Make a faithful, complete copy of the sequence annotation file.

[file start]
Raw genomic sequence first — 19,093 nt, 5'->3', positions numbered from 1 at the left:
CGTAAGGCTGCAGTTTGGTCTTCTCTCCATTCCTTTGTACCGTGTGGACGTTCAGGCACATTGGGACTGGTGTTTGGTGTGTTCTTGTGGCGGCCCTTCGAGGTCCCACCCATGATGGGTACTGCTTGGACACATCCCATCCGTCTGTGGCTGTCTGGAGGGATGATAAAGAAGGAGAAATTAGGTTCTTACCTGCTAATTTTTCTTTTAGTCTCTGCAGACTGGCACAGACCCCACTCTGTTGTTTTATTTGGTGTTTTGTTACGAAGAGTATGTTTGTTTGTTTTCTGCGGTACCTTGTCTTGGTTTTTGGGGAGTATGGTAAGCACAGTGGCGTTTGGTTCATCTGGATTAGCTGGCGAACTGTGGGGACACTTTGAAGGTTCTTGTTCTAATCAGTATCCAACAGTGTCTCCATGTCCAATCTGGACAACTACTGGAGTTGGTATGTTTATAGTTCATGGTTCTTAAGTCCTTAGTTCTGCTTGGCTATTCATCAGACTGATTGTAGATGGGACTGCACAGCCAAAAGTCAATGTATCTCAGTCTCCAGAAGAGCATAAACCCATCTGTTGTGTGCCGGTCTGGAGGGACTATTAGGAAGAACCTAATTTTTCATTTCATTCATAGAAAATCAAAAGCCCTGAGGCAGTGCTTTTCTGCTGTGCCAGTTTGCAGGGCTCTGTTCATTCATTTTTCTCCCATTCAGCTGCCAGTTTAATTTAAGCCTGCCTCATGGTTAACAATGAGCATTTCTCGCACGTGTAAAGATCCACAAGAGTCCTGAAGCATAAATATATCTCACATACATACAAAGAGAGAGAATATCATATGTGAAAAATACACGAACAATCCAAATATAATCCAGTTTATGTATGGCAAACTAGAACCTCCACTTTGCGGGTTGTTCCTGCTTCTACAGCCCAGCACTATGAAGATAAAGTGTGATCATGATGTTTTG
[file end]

Raw genomic sequence first — 19,093 nt, 5'->3', positions numbered from 1 at the left:
CGTAAGGCTGCAGTTTGGTCTTCTCTCCATTCCTTTGTACCGTGTGGACGTTCAGGCACATTGGGACTGGTGTTTGGTGTGTTCTTGTGGCGGCCCTTCGAGGTCCCACCCATGATGGGTACTGCTTGGACACATCCCATCCGTCTGTGGCTGTCTGGAGGGATGATAAAGAAGGAGAAATTAGGTTCTTACCTGCTAATTTTTCTTTTAGTCTCTGCAGACTGGCACAGACCCCACTCTGTTGTTTTATTTGGTGTTTTGTTACGAAGAGTATGTTTGTTTGTTTTCTGCGGTACCTTGTCTTGGTTTTTGGGGAGTATGGTAAGCACAGTGGCGTTTGGTTCATCTGGATTAGCTGGCGAACTGTGGGGACACTTTGAAGGTTCTTGTTCTAATCAGTATCCAACAGTGTCTCCATGTCCAATCTGGACAACTACTGGAGTTGGTATGTTTATAGTTCATGGTTCTTAAGTCCTTAGTTCTGCTTGGCTATTCATCAGACTGATTGTAGATGGGACTGCACAGCCAAAAGTCAATGTATCTCAGTCTCCAGAAGAGCATAAACCCATCTGTTGTGTGCCGGTCTGGAGGGACTATTAGGAAGAACCTAATTTTTCATTTCATTCATAGAAAATCAAAAGCCCTGAGGCAGTGCTTTTCTGCTGTGCCAGTTTGCAGGGCTCTGTTCATTCATTTTTCTCCCATTCAGCTGCCAGTTTAATTTAAGCCTGCCTCATGGTTAACAATGAGCATTTCTCGCACGTGTAAAGATCCACAAGAGTCCTGAAGCATAAATATATCTCACATACATACAAAGAGAGAGAATATCATATGTGAAAAATACACGAACAATCCAAATATAATCCAGTTTATGTATGGCAAACTAGAACCTCCACTTTGCGGGTTGTTCCTGCTTCTACAGCCCAGCACTATGAAGATAAAGTGTGATCATGATGTTTTG